You only die once

I died an hour ago. It was crucial, but not because of what I was going through… No, I was hopeful of a good eternal life. It was very painful watching my only son sitting beside my deathbed, crying quietly and discreetly. It was excruciating feeling my mother’s sobs as she clutched me to her chest. It was pure agony watching my husband’s blank face. He was not crying, he was not showing grief, he was just staring at me. Silently, hauntingly, intently, as if willing me to stay. And when I took my last breath, he nodded at me.… Giving me permission to go, assuring me that he would take care of everything and everyone that I was leaving behind, promising me that he would be fine.

Now I was being covered in white from head to toe, after being given my final bath. A tear landed on my shoulder as my husband lifted up the white covers for one last look. He had promised me he would be brave. I had told him exactly how I wanted my funeral to be… “Hold a very small funeral, but make sure there are many at the final prayer… Don’t let anyone cry very loudly, and don’t wait more than 2 hours to bury me”. He had listened very quietly. I knew it was exceedingly painful for him, but he needed to hear this. He needed to be ready. He had to stay strong for the rest of the family. I had also asked him to make sure my assets are divided fairly.. I had always hated family feuds over assets and estate.

My biggest worry before death was my son. He was everything a mother would dream of. But he had refused to talk to me about my death. He didn’t want to accept it. And right now… I could see him in his room, sitting in a corner, all guards down… He looked devastated. Face tear-stained, knuckles white, jaws clenched, hair messed up. My dear boy… Just two days ago he had brought me a journal and a pencil. “Ma, write in this about your days. You’ll laugh about your worries when all this is over and you’re well again”, he said, hope exuding from his words. My heart ached for his innocence and inevitable despair. He had tough years ahead of him, but I know he would be okay. He would go on to become a good man. He would make me proud.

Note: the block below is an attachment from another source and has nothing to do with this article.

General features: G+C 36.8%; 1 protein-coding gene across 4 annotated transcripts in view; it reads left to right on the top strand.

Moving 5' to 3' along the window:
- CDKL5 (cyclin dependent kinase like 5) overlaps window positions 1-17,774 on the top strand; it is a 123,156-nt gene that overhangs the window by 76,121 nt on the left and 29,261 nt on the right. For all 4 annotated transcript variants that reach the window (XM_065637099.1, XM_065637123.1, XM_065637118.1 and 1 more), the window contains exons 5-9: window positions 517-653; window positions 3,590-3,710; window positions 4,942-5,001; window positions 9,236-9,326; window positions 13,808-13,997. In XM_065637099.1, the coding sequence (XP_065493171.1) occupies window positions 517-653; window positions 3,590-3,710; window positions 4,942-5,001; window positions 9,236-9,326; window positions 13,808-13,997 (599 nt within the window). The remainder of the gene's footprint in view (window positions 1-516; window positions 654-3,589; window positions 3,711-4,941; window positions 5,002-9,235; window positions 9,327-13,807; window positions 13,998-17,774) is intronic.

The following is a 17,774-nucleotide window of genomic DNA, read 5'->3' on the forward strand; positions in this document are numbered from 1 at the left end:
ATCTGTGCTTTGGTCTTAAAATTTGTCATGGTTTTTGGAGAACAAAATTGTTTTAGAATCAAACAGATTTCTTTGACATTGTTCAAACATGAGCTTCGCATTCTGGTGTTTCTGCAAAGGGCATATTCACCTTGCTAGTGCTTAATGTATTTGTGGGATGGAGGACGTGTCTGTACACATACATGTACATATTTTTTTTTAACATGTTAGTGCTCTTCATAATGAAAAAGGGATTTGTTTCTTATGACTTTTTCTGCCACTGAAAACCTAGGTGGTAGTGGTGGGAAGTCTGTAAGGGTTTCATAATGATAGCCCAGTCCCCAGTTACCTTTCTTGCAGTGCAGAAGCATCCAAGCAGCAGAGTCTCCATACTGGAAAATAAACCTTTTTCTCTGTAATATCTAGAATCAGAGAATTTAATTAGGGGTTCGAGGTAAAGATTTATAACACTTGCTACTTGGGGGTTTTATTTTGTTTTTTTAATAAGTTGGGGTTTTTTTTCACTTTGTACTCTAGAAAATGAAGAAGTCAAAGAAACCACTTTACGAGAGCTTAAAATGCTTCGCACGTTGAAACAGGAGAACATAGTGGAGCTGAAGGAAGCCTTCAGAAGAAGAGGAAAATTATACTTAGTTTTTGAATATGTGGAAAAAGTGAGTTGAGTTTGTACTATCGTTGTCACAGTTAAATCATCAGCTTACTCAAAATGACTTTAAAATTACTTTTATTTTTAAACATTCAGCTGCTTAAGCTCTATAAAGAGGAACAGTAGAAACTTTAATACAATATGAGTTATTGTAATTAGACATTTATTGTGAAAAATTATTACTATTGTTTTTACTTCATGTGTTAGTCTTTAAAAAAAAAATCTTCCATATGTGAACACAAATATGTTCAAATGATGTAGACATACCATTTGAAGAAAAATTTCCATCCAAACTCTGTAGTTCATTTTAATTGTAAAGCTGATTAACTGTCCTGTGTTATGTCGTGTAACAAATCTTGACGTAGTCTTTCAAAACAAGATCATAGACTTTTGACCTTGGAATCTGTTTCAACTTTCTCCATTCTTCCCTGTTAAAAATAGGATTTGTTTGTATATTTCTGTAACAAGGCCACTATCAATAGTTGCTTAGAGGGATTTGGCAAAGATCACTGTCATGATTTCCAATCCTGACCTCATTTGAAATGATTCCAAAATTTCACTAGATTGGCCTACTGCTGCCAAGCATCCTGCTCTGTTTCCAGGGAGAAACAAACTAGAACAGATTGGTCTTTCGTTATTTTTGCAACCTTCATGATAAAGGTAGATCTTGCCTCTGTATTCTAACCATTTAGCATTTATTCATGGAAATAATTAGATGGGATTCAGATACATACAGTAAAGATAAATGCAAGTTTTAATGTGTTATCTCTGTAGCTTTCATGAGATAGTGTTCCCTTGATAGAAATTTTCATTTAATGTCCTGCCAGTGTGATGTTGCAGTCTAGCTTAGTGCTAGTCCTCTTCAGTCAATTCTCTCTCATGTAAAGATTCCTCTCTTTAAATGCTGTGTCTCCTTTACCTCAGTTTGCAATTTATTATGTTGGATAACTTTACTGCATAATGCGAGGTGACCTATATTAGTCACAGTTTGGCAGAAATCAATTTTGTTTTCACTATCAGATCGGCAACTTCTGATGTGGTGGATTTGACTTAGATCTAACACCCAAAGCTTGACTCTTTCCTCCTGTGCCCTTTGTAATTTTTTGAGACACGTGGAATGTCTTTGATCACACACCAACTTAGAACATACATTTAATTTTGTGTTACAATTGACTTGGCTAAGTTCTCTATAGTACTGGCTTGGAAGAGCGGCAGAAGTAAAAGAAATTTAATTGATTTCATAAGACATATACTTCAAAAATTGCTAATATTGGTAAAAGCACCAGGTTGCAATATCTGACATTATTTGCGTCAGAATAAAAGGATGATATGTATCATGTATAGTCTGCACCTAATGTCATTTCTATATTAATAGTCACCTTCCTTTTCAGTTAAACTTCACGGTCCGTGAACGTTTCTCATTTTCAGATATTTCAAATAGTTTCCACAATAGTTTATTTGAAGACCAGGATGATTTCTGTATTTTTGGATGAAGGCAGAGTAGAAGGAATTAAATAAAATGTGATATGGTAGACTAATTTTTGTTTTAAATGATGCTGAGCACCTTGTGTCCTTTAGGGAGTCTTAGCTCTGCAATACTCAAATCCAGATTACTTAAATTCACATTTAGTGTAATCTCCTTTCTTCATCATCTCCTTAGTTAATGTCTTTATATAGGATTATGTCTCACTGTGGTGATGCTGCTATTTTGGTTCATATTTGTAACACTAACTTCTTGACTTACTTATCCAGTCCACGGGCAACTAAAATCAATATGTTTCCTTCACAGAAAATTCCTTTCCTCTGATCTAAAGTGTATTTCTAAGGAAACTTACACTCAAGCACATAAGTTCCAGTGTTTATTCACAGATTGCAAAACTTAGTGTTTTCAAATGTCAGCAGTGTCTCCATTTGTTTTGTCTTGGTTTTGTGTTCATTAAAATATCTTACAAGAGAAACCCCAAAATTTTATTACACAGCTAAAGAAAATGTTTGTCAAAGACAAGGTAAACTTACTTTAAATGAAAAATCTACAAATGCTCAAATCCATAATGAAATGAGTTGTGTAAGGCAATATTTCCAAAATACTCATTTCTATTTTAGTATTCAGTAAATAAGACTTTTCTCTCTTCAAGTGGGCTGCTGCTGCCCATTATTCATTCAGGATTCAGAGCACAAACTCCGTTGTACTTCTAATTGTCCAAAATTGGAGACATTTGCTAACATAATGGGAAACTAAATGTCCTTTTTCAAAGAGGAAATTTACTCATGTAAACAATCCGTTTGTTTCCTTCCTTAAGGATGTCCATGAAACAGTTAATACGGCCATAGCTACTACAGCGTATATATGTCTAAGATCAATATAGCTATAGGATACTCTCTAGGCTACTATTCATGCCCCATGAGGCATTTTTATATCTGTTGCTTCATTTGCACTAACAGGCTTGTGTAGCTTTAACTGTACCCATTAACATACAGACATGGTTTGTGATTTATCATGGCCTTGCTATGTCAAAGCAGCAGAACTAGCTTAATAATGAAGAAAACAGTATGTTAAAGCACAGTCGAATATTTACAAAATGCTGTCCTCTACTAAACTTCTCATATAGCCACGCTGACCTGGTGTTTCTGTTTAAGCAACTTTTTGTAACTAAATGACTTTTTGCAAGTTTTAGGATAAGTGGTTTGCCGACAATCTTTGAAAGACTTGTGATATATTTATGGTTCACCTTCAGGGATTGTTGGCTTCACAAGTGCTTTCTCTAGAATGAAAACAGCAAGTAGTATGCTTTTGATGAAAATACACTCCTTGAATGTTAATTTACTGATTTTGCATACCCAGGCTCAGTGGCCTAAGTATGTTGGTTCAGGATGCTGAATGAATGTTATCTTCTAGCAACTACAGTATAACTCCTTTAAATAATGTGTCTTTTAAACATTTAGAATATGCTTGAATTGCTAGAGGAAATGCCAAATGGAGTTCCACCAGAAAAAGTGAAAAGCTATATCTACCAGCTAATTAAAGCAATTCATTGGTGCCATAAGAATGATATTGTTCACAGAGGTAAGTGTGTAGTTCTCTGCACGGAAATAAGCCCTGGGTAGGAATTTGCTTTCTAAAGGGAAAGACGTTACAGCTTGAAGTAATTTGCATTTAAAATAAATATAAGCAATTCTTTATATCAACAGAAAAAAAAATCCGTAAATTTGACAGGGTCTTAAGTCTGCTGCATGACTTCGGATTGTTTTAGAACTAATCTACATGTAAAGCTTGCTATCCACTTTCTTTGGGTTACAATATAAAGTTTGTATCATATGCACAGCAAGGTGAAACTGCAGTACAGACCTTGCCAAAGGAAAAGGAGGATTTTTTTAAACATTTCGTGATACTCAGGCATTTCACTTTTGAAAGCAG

Then I saw my mother again. She hadn’t left my side since an hour before my death. She was strong, but she hadn’t stopped crying since then. The room was cold and she was shivering but she refused to move. She had been by my side every step before I died, and she was beside me now. But she couldn’t accompany me any further… She had told me a week earlier that she couldn’t believe that her youngest was dying before all, before herself! She had given me strength to bear with life and looking at her now, I felt as if I had drained her of all of it. She looked frail, defeated, and so vulnerable.

The door opened and my husband came in, followed by my dear son. He told mother gravely, that it was time for the funeral prayers and then the burial. She looked at him desperately, and then at me longingly. Then she said a prayer for me as she always did when I would go out, and gestured for him to take me away.

There were no tears then, just prayers. A while later, I was being lowered into my grave. I felt dirt fall on my coffin. And then I remembered; I was dead. You only die once. And so, I returned to God, as was inevitable and foretold.

~By Moniba Mehboob.

http://www.teenink.com/fiction/realistic_fiction/article/615853/You-only-die-once/

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14 thoughts on “You only die once

  1. wow…this was moving…once in a while, all of us need a reminder of death, and a reminder that we are going to take nothing on with us except ourselves…leaving loved ones, and having loved ones leave you is one of the most excruciating one can feel, but its inevitable…!

  2. This feels like a dream or a daydream, and I don’t mean that in a trivial way – you made me recall that I’ve had daydreams like this

    Lily

  3. You wrote what you thought and felt and I felt what you wrote.
    This is a neat reminder for us all. Thank you.

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